As you all know, I am a big fan and supporter of the Weston A. Price Foundation and their high-integrity journal articles. I recently read an article on their website about diabetes, and I found this great information about a sweetener that is not only food-sourced and safe, but also very beneficial. I’ve been seeing this fruit listed as an ingredient in more and more immune blend supplement products and teas. It’s said to provide benefit against some viruses, gut inflammation, lung issues, and aids in the breakdown of stored fat. Read on!

Lo Han Guo, a sweetener that’s good for you too

Lo Han Guo (sometimes spelled Lo Han Kuo) is a sweet Chinese fruit in the cucumber, melon, squash, and gourd family. This fruit, called monk fruit in the West, has the potential to be on a par with stevia as a natural, low-impact sweetener. Unlike stevia, it has no bitter aftertaste.

Lo Han has been used for centuries by local people in southern China as a sweetener and a medicinal herb for the treatment of lung congestion, colds, sore throats, and minor stomach and intestinal problems. Traditional Chinese doctors consider it yin, meaning that it releases excess heat from the body. For this reason, it’s traditionally consumed and served during the hot summer months in China. There’s never been any recorded incidence of adverse reactions to Lo Han fruit or its extracts.

Western botanists “discovered” Lo Han in the early twentieth century, but scientific studies of the fruit didn’t begin until the 1970s. A number of compounds (named mogrosides) were isolated, two of which contribute to the fruit’s incredible sweetness, rated at being between 230 and 425 times sweeter than sucrose.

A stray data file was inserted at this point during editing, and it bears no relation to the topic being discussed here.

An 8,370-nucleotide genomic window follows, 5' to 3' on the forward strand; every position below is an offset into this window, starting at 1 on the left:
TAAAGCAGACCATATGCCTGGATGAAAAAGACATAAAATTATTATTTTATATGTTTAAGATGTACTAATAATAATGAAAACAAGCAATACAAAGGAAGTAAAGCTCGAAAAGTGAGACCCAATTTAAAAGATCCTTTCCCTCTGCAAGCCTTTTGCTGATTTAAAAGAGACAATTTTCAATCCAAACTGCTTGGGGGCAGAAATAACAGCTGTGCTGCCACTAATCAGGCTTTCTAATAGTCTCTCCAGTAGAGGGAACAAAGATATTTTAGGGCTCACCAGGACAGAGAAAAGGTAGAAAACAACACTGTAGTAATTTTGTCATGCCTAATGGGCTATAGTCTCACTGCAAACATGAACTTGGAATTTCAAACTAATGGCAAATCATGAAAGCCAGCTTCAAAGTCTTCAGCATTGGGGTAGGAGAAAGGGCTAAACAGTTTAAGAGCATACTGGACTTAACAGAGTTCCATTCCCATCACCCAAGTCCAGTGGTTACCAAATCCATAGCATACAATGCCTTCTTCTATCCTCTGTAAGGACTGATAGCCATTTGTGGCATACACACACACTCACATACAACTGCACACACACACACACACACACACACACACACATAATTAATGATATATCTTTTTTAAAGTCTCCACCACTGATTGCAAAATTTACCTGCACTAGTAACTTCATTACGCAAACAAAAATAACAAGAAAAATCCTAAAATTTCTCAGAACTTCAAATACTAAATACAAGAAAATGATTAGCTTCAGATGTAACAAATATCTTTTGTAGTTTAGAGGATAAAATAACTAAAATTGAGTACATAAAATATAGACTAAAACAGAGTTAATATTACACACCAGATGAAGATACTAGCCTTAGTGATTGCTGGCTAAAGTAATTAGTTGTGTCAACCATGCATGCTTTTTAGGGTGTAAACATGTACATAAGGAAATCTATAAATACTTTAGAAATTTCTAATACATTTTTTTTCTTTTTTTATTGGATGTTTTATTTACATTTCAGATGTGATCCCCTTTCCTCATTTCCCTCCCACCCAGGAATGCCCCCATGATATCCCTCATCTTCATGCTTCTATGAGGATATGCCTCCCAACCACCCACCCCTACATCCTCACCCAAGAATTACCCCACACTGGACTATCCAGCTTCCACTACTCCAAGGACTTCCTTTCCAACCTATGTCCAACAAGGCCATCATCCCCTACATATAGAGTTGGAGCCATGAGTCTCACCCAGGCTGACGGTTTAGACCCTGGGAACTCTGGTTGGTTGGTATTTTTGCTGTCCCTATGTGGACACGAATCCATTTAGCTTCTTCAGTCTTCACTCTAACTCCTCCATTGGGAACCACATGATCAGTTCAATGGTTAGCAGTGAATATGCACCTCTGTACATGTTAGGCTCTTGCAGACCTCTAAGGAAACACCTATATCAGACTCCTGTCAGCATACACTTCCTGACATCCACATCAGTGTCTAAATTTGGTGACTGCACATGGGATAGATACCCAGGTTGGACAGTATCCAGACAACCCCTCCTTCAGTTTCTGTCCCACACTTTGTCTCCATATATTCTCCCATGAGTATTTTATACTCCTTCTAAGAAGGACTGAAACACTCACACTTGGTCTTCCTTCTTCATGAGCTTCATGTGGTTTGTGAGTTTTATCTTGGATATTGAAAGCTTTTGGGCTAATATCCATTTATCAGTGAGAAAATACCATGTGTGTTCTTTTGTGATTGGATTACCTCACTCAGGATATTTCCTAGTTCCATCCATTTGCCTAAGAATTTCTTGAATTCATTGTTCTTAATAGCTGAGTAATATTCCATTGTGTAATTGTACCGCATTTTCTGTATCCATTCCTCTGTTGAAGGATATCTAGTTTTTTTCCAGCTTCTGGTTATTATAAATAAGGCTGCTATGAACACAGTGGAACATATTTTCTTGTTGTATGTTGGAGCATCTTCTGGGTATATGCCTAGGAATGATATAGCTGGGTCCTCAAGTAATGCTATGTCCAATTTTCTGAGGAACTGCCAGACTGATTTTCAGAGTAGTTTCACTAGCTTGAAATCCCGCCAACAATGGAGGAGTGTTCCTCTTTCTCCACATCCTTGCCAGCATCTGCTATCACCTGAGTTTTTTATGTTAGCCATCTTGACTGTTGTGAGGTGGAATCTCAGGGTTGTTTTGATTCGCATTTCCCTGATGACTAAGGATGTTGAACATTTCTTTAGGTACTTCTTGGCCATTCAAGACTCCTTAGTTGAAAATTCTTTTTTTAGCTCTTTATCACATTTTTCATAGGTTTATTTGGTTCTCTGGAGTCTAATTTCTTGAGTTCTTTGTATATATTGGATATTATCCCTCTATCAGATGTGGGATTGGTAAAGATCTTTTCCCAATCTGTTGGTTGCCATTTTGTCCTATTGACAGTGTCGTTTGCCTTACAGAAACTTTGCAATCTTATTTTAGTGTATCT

Like with stevia, the human digestive system is unable to break down the sweet compounds within Lo Han. As a result it does not trigger a rise in blood sugar levels, making it completely safe for diabetics and hypoglycemics. It also helps promote the metabolization of stored body fat. Research has shown that Lo Han extracts help relieve gastritis, constipation and respiratory inflammations, and they also appear to inhibit the Epstein-Barr virus and display anti-carcinogenic properties.

A few things to know before you seek out Lo Han Guo

While the FDA has not made any conclusive rulings about Lo Han and its extractives, it is currently assumed to be GRAS (generally recognized as safe) due to its substantial history of safe usage prior to 1958.

Words of caution: as always, read the labels. Many monk fruit or Lo Han Guo products contain erythritol, or inulin, or other substances that are added as extenders. This is OK as long as you tolerate these additives. People who have sensitivities to cucumbers or melons might also have a problem with Lo Han. If you are interested in trying this fruit, either as a sugar substitute or as a tea, please have me check it for you. Lo Han is not cheap, but its benefits are many if it’s the right thing for you.

Lo Han Guo (or Kuo) products are available in Chinese and Oriental markets, health food stores, or may be ordered online. Here are a few sample products (just FYI, not an endorsement):